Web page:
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  • AIGA archives and special collections

    The archives of AIGA serve to identify, preserve and make available records of enduring value. AIGA's aim is to make conditions suitable for access and to support research that will add to the literature of design and to safeguard its legacy.

    The collections

    AdamsMorioka Archives Vault

    The AdamsMorioka Archives Vault at the AIGA National Design Center is an invaluable resource for AIGA members and design scholars. Including works from 1914 to the present, the vault's artifacts serve as the memory of the organization's extensive history and association with the century's most influential designers.

    More than 1,500 unique items are housed in this archive. The bulk of the collection consists of printed records created by and for AIGA, including: exhibition catalogues and design annuals documenting the selections from AIGA competitions since 1915; newsletters and journals published since 1922; AIGA conference materials produced since 1985; and a flat file for the works of AIGA medalists. The vault complements the online AIGA Design Archives, as well as the physical archives of AIGA design competition entries dating back to 1980, which are housed at the Denver Art Museum.

    Hours
    Monday–Friday
    11:00 a.m.–5:00 p.m., by appointment
    Closed on weekends, national holidays and during AIGA's biennial design conference.

    Use of the vault is a benefit of AIGA membership and is also made available to nonmembers whose focused research into the history of AIGA, the profession or design may be assisted by this resource.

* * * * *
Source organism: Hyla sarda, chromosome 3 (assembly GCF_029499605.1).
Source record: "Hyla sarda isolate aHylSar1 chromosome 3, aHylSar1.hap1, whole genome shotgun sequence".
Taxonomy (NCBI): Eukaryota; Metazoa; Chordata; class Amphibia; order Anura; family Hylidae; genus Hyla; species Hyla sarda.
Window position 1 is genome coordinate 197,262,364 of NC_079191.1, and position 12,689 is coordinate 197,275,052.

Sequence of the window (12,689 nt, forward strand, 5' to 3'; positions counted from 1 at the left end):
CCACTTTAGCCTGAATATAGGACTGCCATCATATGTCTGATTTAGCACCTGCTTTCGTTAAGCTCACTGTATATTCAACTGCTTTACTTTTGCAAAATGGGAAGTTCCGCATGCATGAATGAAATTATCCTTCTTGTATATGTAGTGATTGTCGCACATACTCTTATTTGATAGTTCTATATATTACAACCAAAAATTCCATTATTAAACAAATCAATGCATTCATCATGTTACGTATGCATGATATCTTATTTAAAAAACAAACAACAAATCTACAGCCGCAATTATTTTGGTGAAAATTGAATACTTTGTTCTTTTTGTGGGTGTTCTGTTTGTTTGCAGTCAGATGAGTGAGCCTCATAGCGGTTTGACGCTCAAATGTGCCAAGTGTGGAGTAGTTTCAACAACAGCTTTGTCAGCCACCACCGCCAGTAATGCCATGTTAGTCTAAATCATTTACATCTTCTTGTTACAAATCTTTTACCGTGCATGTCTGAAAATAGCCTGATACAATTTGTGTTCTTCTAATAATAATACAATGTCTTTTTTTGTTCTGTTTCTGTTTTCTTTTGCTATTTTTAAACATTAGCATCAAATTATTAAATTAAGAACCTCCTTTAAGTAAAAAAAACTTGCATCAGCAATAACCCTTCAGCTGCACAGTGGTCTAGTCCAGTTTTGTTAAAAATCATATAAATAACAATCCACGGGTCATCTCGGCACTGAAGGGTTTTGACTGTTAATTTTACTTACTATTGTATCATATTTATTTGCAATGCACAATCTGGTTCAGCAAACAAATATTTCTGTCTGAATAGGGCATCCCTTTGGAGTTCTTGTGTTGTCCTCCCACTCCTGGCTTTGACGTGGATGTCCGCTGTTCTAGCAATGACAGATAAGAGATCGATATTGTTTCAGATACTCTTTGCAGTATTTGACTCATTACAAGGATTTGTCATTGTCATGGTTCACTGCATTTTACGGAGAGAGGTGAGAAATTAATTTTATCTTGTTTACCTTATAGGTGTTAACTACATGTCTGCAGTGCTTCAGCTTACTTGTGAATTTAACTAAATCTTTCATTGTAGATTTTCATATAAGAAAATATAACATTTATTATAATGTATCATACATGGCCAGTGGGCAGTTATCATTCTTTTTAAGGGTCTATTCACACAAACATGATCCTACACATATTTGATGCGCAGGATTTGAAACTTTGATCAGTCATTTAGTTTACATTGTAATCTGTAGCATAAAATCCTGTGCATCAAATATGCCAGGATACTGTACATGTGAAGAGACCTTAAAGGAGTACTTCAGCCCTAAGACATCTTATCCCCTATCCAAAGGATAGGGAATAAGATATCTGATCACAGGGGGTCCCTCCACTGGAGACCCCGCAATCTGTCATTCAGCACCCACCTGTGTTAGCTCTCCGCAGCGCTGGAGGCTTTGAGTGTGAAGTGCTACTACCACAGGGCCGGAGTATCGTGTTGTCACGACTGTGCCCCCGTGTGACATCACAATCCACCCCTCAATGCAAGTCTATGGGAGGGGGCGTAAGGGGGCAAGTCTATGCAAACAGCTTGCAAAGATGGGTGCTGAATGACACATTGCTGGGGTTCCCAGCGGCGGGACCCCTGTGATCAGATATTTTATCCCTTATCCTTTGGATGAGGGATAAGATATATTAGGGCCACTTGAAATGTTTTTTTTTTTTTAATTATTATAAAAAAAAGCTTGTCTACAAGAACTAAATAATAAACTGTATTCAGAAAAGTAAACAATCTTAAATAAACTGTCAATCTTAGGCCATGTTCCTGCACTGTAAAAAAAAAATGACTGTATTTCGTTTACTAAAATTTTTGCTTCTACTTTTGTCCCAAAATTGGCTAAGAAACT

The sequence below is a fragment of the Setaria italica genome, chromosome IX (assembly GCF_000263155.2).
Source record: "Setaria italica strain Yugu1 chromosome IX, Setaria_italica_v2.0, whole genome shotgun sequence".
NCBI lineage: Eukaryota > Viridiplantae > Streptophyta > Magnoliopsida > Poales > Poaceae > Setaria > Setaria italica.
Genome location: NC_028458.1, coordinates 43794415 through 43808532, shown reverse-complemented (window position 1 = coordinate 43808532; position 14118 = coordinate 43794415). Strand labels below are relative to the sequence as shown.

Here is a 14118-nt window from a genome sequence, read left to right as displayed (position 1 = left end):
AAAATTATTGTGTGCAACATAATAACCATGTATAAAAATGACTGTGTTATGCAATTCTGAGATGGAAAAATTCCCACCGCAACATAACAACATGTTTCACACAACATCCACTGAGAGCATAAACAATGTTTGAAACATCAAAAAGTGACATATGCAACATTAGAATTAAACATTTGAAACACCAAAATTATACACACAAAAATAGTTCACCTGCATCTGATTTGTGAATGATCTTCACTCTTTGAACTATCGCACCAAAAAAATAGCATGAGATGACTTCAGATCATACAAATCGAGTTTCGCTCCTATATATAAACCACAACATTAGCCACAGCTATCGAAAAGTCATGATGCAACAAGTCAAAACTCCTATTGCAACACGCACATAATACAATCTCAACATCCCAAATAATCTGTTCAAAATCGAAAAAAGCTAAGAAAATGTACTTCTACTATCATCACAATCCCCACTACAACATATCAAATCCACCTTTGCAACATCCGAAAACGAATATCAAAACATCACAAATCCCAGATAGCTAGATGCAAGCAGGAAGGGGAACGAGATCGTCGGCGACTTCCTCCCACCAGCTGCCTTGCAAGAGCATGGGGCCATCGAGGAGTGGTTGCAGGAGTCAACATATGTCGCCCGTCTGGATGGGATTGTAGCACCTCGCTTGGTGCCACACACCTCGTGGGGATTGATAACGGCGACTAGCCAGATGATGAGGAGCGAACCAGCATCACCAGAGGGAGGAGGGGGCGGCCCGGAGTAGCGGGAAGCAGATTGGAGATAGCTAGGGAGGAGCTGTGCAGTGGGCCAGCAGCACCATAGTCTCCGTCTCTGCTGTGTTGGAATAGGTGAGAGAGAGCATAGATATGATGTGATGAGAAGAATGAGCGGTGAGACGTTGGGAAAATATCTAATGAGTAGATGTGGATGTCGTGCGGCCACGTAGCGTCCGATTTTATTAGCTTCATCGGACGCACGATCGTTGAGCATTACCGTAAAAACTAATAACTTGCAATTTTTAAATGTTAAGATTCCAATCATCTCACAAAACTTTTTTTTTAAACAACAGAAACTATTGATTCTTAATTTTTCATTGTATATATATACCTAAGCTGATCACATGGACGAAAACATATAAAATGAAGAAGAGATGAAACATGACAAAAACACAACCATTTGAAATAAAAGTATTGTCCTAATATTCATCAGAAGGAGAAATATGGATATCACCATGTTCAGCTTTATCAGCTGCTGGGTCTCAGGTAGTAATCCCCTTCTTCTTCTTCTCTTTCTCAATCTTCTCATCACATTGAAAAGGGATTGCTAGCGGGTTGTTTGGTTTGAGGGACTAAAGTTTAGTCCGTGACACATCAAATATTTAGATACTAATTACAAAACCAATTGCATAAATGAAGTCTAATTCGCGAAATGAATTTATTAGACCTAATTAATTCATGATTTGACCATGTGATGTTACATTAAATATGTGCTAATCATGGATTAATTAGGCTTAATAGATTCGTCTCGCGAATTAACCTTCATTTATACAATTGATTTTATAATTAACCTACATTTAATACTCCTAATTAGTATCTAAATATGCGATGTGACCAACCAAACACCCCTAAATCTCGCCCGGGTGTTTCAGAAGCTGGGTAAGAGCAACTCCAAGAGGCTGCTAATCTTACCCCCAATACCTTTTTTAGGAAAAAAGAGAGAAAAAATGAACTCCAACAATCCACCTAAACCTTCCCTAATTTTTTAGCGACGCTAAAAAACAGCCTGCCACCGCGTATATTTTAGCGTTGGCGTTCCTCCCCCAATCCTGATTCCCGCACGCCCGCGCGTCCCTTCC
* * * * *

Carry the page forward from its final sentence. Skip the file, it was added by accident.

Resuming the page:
AIGA Design Archives

    AIGA Design Archives is one of the richest online resources available to those who practice, study and appreciate great design. It represents the quality of work being created, as well as shifting aesthetics and sensibilities of the designers of the day. Included in this resource are more than 20,000 selections from AIGA's annual juried design competitions dating from 1924 through the present. In addition, it features special collections of major American design firms and practitioners whose design accomplishments might otherwise not be preserved online or made available to the public. These now include the work of Chermayeff & Geismar (1960–2006), Vignelli Associates (1962–2008) and the Push Pin Graphic (1960–2005).

    The online experience, initially developed and recently redesigned by Second Story Interactive Studios, features easier and deeper searches, faster results, live filtering, improved navigation, new presentation modes and the ability to share inspiration on social networking sites.

    View all available works at designarchives.aiga.org.

    AIGA Archives at the Denver Art Museum

    Since 1980, AIGA has produced an annual publication documenting AIGA's activities and competitions. More than 6,000 of the physical artifacts selected in these competitions are now a permanent part of the AIGA Archives at the Denver Art Museum, with a dedicated AIGA curator. This collection will be available for study and exhibition and will grow by approximately 300 selections a year.

    AIGA National Design Archives at the Denver Art Museum from Charles R. Carpenter on Vimeo.

    Butler Library's Rare Book and Manuscript Library

    A collection of more than 4,000 books dating back to 1923 is housed in the Rare Book and Manuscript Library within Columbia University's Butler Library, in New York. These books were selected from AIGA's longest running competition, “Fifty Books of the Year,” now known as “AIGA 50 Books/50 Covers.” Each year's selections are added to the collection and are available for research. Access restrictions may apply.

    Schedule an appointment or learn more about the AIGA archives

    If you would like to make an appointment to view the archives at the AIGA National Design Center or would like more information about the Denver and Butler Library collections, contact AIGA archivist Heather Strelecki at 212 710 3145 or send her an email.

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